Once the authority ends, it’s over. Not a word, a breath, a question, an observation, anything, has lawful justification.”
I think the last sentence over states your point, and would be incorrect doctrinally as well. There are plenty of lawful justifications for extending the stop past simply handing over the ticket: some event, act, or observation from which probable cause would arise that the driver/seized person has committed or is about to commit a crime e.g. instead of a frisbee he sees a gun and a backpack with some small baggies in the backseat. Here, the officer is clearly grasping at straws, and even his chief has publicly censured him. The problem here to me is: just how far are officers allowed to intrude upon our legitimate/reasonable expectation of privacy in their search for probable cause? Reasonable to whom? The great objective American, many of whom happily, or unwittingly, disclose so much private information to the public anyway? De minimis should probably be done away with anyway: I mostly recall it from cases dealing with racism and voting: how much gerrymandering is too much?
I try so hard to write clearly so that readers aren’t confused, but to no avail sometimes.
If, in the course of the stop, something that gives rise to new or different authority occurs, then it is that new authority upon which the officer’s conduct depends. If they see a gun or drugs in plain view, then their authority stems from that plain view observation, not from the traffic stop.
Are you suggesting they get ten free minutes to come up with something else? A half hour? As long as it takes for a dog to appear? This may be the problem for you, but it surely isn’t the problem for me. They don’t get to go fishing once their authority ends, just to see if they can come up with something more.
It’s important not to muddle the gap between the justification for the stop, the completion of that justification, and the fishing expedition for new justification. If they hit the gap, then it’s done.
So to be clearer, I suppose you might have answered “for what?” to the statement that “Not a word, a breath, a question, an observation, anything, has lawful justification.” Or perhaps you meant during the “when” of the “gap” where authority for the seizure of the person has ended? Answering “for what?” might create a tautology. The “when” explanation would still be incorrect, because it would certainly be reasonable, and de minimis would not be involved, if the observes what I described above, even without a word being said after handing over the ticket. This instance is fairly cut and dry unreasonable: an officer’s ham-handed attempt to pull reasonable suspicion for drugs from the magic hat of plain view (of frisbees), and his use of seemingly innocuous de minimis chit chat for the ulterior purpose of creating some kind of reasonable suspicion for a search. I get that the sort of tactic at issue in the SCOTUS case (stalling the creation of the “gap”) truly does erode 4th amendment rights. However, it appears that your bright line would force blinders upon the police officer once the “gap” begins, which seems illogical, and doesn’t resolve the issue where the police stall to keep the seizure under way so there is no “gap” until they’ve gotten their way.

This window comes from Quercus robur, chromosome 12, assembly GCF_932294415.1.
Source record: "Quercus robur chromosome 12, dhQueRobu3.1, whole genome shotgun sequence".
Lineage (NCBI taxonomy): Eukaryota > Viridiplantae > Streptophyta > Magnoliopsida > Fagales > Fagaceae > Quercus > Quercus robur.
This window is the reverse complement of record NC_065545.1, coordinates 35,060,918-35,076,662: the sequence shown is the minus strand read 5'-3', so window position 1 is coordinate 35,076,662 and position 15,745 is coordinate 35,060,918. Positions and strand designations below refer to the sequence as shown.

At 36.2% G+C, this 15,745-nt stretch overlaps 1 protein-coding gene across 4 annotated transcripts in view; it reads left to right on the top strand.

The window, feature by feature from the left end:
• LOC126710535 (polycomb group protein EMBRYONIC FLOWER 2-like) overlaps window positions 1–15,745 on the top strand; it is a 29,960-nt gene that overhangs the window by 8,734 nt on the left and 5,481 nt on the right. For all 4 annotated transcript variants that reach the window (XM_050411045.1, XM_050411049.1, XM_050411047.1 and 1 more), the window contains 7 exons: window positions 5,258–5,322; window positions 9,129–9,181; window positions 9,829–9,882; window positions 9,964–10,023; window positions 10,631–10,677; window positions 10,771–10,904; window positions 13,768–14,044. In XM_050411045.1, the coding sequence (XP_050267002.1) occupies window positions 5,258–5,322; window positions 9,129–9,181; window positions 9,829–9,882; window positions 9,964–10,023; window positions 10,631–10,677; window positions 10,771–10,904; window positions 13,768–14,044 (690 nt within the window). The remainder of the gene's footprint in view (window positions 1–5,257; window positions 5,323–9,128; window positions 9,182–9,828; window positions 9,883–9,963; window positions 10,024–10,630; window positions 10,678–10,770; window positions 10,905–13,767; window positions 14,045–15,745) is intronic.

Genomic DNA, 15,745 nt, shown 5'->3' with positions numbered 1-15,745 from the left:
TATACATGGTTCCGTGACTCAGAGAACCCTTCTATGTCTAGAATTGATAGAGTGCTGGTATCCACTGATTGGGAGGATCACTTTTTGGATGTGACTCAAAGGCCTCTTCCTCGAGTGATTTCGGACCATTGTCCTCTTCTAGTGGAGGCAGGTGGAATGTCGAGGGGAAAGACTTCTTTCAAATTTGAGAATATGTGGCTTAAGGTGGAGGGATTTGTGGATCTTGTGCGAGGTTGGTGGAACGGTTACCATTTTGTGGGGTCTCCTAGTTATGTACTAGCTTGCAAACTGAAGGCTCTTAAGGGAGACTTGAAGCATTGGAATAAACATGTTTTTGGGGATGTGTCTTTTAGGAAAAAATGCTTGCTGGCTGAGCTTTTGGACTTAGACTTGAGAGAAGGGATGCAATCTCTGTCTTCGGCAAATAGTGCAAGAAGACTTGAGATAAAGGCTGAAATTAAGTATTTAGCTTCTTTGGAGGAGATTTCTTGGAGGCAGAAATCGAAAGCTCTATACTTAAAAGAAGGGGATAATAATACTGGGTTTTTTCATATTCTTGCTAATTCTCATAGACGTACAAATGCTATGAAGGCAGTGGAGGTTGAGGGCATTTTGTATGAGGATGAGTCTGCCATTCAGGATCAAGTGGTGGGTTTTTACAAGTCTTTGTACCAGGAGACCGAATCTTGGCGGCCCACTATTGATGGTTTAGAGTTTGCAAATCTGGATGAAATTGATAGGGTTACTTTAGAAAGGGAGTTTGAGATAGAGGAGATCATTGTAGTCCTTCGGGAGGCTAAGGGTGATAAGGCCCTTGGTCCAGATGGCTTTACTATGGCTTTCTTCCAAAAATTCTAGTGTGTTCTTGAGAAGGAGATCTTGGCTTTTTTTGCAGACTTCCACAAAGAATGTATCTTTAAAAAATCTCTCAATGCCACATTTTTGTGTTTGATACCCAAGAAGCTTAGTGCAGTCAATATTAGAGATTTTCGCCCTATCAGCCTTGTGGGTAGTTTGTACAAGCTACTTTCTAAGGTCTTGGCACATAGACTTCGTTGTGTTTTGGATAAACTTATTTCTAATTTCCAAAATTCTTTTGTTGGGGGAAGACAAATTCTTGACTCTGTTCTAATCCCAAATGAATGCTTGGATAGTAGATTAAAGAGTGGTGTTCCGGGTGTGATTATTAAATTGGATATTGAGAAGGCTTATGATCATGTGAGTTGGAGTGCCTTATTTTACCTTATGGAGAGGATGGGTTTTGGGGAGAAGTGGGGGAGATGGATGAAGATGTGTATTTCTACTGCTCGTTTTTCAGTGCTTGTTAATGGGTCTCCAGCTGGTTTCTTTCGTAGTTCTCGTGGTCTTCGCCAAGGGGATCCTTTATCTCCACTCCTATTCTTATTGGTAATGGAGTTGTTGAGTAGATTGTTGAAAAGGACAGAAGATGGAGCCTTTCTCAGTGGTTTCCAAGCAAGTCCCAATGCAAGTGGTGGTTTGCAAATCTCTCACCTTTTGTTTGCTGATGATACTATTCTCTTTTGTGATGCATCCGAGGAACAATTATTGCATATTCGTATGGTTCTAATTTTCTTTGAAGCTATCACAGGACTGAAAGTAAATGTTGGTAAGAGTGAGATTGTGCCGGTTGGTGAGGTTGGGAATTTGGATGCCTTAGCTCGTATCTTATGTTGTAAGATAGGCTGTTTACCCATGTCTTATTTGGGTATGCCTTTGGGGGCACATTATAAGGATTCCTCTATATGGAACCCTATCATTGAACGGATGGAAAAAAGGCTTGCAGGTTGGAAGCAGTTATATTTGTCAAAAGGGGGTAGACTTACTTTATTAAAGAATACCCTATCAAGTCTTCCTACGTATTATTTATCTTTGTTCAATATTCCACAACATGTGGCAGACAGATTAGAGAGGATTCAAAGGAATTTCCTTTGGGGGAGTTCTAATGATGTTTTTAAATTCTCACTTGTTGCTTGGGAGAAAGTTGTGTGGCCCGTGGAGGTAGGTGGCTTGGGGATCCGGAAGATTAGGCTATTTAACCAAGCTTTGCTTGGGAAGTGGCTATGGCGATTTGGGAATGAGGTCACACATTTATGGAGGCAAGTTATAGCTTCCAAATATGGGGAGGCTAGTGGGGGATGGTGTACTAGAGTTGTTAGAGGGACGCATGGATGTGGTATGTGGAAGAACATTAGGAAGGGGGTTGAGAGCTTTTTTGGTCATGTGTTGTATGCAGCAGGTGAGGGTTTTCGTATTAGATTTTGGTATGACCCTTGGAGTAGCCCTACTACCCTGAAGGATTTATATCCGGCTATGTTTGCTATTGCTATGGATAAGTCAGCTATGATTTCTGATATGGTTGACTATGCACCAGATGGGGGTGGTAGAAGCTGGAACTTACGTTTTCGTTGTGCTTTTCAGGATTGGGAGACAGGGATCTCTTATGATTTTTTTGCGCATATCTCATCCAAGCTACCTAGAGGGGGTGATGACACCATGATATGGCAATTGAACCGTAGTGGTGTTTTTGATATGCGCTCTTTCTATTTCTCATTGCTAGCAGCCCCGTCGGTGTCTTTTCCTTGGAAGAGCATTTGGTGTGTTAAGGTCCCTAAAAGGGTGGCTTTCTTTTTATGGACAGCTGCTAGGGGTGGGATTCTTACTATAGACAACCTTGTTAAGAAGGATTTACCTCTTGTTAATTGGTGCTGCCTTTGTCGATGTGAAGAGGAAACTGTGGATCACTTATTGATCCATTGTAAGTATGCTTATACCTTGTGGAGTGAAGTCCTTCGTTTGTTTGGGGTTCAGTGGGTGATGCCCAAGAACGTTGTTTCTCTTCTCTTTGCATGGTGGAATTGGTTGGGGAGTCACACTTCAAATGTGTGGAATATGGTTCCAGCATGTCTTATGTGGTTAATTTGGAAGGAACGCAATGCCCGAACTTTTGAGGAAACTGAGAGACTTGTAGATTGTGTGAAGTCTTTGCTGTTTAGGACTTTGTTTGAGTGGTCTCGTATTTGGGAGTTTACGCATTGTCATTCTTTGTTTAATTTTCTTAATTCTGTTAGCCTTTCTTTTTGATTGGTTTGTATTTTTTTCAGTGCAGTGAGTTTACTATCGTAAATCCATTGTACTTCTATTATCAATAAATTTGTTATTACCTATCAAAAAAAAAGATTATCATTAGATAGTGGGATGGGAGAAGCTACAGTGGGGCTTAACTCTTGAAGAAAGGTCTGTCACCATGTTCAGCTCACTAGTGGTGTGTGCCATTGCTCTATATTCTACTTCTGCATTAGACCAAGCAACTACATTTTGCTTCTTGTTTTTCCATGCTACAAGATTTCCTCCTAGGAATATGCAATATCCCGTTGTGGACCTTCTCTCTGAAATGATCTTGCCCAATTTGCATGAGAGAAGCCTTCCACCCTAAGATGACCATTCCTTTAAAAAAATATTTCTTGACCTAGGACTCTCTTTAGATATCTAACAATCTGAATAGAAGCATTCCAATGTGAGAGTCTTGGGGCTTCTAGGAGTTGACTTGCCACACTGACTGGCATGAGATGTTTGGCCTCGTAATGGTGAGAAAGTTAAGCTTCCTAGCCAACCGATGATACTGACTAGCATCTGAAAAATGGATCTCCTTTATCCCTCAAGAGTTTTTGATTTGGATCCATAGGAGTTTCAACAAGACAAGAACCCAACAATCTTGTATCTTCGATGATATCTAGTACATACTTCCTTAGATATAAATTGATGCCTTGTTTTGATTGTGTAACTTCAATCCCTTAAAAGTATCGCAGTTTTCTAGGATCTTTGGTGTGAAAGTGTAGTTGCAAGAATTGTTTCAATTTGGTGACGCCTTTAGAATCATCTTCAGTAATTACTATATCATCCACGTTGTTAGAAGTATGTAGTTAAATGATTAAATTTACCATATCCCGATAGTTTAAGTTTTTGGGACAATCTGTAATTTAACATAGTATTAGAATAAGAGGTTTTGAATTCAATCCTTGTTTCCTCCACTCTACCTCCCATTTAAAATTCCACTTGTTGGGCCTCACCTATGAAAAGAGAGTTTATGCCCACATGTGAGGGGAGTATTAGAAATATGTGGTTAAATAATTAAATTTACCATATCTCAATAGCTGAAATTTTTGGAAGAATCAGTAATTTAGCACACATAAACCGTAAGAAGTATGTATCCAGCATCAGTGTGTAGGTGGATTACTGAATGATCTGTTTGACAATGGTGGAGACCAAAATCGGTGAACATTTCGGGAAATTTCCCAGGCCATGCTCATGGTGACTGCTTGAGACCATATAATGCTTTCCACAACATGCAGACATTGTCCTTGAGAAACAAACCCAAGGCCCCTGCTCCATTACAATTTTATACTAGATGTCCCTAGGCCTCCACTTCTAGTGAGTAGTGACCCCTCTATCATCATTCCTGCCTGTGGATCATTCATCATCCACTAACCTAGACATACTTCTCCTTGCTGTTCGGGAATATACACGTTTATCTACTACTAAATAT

First, please use the reply button rather than start a new thread. Second, you’re just not getting this:
There should be no “gap.” There is no authority to perpetuate a seizure beyond its constitutional limit. That you ponder what police should be allowed to do after they’ve exhausted their authority but continue to seize a person in violation of their constitutional rights may be your “problem,” but surely isn’t mine. You may be okay with the cops violating constitutional rights, but I’m not.
Sorry about the new thread. Maybe we’re talking past each other again. I’ll try one more time to get my point across, but this discussion seems to be escalating to a bad place, and since this is your place I’ll not waste our time or patience on this any longer. And I’m certainly not OK with anyone violating anyone’s constitutional rights.